To what extent does Lucy's relationship with Mariah reproduce her relationship with her mother, and to what extent is this an independent relationship?

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Lucy's mother is a foreboding presence who never physically appears in America but who still influences Lucy thoughts and actions. Lucy's relationship with her mother has multiple resonances. On one level, the author uses it to explore the complex tension between mothers and daughters more generally. On another level, it represents the often strained relationship between imperial nations and their colonies.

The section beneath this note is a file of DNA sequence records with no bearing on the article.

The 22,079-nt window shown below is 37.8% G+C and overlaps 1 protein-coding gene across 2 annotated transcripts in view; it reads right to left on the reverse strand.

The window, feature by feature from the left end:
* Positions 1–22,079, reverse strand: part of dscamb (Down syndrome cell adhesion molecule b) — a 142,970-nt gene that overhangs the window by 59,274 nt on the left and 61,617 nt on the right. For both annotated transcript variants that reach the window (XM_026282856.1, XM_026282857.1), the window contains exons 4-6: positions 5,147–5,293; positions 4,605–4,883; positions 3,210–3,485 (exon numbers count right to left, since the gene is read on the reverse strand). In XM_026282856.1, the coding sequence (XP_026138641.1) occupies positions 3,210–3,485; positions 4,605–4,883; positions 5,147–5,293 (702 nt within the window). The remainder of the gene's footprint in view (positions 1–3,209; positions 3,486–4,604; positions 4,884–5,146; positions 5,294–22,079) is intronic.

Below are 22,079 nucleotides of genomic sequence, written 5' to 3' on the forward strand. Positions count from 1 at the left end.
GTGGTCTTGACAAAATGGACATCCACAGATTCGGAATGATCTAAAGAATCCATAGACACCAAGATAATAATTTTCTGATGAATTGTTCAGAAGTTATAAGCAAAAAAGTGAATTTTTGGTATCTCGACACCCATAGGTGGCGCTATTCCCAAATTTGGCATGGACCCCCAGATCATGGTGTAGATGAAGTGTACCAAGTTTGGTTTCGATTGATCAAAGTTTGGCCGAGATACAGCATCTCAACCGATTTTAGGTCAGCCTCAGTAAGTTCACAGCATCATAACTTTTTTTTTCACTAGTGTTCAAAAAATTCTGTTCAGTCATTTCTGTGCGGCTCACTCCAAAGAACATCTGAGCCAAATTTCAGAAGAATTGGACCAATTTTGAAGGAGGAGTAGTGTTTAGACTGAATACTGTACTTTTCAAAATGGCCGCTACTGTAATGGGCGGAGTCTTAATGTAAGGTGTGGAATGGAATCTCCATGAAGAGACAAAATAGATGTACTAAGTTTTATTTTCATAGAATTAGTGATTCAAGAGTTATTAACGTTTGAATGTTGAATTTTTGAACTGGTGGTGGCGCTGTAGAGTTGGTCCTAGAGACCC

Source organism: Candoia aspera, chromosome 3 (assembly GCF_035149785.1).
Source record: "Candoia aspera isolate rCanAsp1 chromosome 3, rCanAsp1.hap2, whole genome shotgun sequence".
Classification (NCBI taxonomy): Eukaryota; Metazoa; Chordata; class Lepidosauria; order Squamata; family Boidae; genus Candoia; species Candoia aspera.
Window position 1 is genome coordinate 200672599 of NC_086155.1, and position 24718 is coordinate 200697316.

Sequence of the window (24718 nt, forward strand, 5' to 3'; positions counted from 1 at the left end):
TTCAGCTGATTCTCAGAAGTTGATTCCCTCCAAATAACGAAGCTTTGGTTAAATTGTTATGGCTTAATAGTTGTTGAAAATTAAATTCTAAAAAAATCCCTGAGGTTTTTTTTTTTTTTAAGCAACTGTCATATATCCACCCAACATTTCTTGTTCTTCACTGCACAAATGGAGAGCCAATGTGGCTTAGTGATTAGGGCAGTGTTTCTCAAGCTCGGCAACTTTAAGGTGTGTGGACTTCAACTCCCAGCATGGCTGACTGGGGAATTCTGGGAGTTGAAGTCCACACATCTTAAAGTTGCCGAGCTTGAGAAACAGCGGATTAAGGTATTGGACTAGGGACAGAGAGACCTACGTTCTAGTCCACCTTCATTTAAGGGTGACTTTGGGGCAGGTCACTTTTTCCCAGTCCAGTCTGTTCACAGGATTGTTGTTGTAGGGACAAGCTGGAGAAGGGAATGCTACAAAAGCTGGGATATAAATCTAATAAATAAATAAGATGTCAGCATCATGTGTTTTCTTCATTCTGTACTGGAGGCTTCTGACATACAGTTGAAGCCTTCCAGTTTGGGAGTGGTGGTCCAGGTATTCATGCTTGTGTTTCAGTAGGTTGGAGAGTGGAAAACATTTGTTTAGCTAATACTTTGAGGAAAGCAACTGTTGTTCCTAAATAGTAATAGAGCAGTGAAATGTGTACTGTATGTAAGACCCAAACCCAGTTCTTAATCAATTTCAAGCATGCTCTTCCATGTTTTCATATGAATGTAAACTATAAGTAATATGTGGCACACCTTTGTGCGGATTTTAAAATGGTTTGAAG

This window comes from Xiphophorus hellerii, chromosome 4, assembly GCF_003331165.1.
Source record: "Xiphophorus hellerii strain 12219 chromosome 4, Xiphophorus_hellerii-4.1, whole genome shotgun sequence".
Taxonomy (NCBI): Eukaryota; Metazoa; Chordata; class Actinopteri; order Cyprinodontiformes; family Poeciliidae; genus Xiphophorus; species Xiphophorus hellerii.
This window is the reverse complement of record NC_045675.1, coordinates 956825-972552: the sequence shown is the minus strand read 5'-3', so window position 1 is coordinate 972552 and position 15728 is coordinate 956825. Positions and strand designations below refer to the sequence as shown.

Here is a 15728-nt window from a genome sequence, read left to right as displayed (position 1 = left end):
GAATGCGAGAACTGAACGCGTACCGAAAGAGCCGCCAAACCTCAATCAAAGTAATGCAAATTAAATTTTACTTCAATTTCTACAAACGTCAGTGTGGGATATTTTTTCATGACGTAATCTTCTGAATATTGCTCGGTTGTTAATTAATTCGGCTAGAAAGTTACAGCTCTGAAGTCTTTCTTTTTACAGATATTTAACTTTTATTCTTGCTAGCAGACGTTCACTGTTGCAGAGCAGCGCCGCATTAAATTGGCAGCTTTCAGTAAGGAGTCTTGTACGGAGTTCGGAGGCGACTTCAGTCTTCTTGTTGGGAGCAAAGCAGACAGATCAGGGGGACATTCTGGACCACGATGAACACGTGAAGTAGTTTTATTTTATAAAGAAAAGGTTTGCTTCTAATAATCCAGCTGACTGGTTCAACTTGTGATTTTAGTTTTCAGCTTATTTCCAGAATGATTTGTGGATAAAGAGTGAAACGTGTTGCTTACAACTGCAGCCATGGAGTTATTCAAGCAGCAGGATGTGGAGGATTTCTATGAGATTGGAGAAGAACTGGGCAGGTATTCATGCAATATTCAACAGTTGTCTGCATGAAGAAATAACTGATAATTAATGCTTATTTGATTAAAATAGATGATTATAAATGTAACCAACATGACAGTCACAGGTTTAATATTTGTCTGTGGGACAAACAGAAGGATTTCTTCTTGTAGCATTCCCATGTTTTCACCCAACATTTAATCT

Kincaid further complicates this theme through the character of Mariah. Mariah serves as a maternal figure for Lucy while Lucy is in America. The novel establishes a clear dichotomy between Lucy's mother and Mariah. Whereas Lucy's mother is oppressively dependent and painfully neglectful of Lucy's needs, Mariah treats Lucy like one of her own. Mariah exposes Lucy to museums, gives her gifts, and looks out for her general well-being as she adjusts to her new environment. Even so, this surrogate relationship is not without complications; the unequal power dynamics between employer and employee always loom beneath the surface.